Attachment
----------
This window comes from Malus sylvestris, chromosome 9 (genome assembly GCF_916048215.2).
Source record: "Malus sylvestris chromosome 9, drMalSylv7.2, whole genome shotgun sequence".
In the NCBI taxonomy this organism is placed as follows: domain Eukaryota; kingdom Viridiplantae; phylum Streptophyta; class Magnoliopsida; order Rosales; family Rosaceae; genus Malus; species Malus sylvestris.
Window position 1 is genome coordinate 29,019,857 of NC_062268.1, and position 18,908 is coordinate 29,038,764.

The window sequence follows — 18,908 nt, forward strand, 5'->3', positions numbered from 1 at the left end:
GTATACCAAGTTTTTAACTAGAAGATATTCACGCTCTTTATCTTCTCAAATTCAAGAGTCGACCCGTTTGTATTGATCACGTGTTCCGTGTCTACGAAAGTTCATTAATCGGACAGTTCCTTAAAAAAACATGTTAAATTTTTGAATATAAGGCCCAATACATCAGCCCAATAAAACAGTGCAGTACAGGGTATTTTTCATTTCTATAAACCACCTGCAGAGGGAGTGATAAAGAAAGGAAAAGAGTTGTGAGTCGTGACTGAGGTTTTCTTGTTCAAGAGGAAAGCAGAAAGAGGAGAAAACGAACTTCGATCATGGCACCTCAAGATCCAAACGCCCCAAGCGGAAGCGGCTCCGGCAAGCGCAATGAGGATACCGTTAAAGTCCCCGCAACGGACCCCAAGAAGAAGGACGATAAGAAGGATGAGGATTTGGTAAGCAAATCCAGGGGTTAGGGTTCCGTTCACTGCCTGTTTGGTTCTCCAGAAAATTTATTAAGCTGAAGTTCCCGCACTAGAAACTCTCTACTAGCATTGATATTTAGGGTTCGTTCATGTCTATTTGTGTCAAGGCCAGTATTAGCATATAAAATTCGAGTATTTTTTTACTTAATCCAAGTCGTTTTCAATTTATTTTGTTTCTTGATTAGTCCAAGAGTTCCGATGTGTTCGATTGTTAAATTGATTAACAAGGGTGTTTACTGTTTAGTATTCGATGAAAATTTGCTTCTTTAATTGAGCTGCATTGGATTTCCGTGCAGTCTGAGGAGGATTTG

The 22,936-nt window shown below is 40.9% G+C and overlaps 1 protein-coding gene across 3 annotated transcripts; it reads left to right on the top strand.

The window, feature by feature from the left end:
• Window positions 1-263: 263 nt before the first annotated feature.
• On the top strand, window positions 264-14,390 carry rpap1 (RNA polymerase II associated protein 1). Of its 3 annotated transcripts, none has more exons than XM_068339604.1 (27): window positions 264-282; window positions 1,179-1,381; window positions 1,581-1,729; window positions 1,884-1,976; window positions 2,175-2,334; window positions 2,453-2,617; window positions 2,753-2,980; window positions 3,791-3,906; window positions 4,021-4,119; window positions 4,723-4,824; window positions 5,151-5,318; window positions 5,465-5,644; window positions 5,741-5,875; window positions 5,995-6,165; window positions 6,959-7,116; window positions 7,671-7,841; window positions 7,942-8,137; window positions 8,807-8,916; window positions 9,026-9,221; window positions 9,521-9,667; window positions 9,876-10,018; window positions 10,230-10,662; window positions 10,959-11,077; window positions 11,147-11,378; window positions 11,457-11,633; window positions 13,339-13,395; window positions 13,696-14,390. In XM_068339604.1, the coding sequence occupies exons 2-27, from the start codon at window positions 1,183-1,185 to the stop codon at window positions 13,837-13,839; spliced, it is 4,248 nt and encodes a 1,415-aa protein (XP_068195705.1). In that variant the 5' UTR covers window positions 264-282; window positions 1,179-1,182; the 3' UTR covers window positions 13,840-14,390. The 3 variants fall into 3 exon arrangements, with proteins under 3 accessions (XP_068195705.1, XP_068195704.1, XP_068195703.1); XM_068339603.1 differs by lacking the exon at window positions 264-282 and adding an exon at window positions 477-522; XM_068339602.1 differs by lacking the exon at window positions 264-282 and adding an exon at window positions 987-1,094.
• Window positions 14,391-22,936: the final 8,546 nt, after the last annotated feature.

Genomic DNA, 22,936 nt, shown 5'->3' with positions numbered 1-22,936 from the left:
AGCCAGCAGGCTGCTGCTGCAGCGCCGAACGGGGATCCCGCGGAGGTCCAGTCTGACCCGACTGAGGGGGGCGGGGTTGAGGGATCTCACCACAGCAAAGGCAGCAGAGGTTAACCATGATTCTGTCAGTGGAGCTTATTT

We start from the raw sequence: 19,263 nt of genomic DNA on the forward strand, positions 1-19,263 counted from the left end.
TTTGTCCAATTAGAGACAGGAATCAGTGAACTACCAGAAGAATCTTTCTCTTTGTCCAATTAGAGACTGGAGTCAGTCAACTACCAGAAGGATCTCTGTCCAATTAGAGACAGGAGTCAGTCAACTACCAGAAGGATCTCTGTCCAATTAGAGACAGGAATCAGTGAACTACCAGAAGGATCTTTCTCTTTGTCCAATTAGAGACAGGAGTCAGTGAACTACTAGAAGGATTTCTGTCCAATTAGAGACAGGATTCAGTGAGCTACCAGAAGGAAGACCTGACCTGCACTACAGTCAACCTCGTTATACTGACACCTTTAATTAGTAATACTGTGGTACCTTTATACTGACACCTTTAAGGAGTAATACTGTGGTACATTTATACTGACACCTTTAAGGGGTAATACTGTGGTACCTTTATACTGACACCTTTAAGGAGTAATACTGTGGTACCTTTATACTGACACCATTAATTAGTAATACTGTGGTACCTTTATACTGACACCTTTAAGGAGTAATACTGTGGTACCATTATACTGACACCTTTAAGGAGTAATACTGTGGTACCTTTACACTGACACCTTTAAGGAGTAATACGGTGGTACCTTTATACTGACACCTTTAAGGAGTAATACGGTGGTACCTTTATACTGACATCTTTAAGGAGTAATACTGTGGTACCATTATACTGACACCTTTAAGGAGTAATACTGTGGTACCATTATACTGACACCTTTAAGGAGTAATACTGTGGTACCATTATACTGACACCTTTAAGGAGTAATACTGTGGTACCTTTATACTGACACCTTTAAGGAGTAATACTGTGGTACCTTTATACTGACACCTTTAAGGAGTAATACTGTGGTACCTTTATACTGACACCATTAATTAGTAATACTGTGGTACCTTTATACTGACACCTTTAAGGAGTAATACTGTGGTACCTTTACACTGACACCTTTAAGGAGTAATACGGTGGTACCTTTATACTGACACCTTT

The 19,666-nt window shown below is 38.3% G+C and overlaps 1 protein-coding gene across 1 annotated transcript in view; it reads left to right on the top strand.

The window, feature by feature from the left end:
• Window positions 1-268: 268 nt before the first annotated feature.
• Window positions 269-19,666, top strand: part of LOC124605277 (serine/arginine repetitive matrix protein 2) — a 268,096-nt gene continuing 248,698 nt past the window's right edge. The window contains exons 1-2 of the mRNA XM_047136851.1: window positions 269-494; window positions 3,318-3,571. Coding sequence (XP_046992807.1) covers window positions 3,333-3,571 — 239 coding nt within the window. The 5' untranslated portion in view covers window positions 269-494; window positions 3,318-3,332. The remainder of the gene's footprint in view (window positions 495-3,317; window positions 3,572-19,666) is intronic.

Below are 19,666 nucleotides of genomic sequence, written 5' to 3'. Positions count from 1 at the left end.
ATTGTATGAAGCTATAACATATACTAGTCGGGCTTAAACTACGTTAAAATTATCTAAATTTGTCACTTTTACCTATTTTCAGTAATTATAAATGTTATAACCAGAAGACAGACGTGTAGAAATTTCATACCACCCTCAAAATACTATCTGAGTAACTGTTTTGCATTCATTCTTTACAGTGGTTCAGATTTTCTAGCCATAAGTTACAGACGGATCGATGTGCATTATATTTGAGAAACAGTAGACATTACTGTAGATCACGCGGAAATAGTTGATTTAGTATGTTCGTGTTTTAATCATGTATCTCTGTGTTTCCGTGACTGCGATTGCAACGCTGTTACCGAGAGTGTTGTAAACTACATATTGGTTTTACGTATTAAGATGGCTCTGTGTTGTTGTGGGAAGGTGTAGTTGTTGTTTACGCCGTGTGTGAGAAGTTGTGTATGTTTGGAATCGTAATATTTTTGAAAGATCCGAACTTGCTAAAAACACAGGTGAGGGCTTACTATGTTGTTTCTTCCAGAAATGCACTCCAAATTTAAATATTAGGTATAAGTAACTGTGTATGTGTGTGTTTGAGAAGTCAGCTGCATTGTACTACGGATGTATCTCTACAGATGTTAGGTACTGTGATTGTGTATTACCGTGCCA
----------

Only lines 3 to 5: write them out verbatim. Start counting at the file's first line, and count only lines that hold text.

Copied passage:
In the NCBI taxonomy this organism is placed as follows: domain Eukaryota; kingdom Viridiplantae; phylum Streptophyta; class Magnoliopsida; order Rosales; family Rosaceae; genus Malus; species Malus sylvestris.
Window position 1 is genome coordinate 29,019,857 of NC_062268.1, and position 18,908 is coordinate 29,038,764.

The window sequence follows — 18,908 nt, forward strand, 5'->3', positions numbered from 1 at the left end: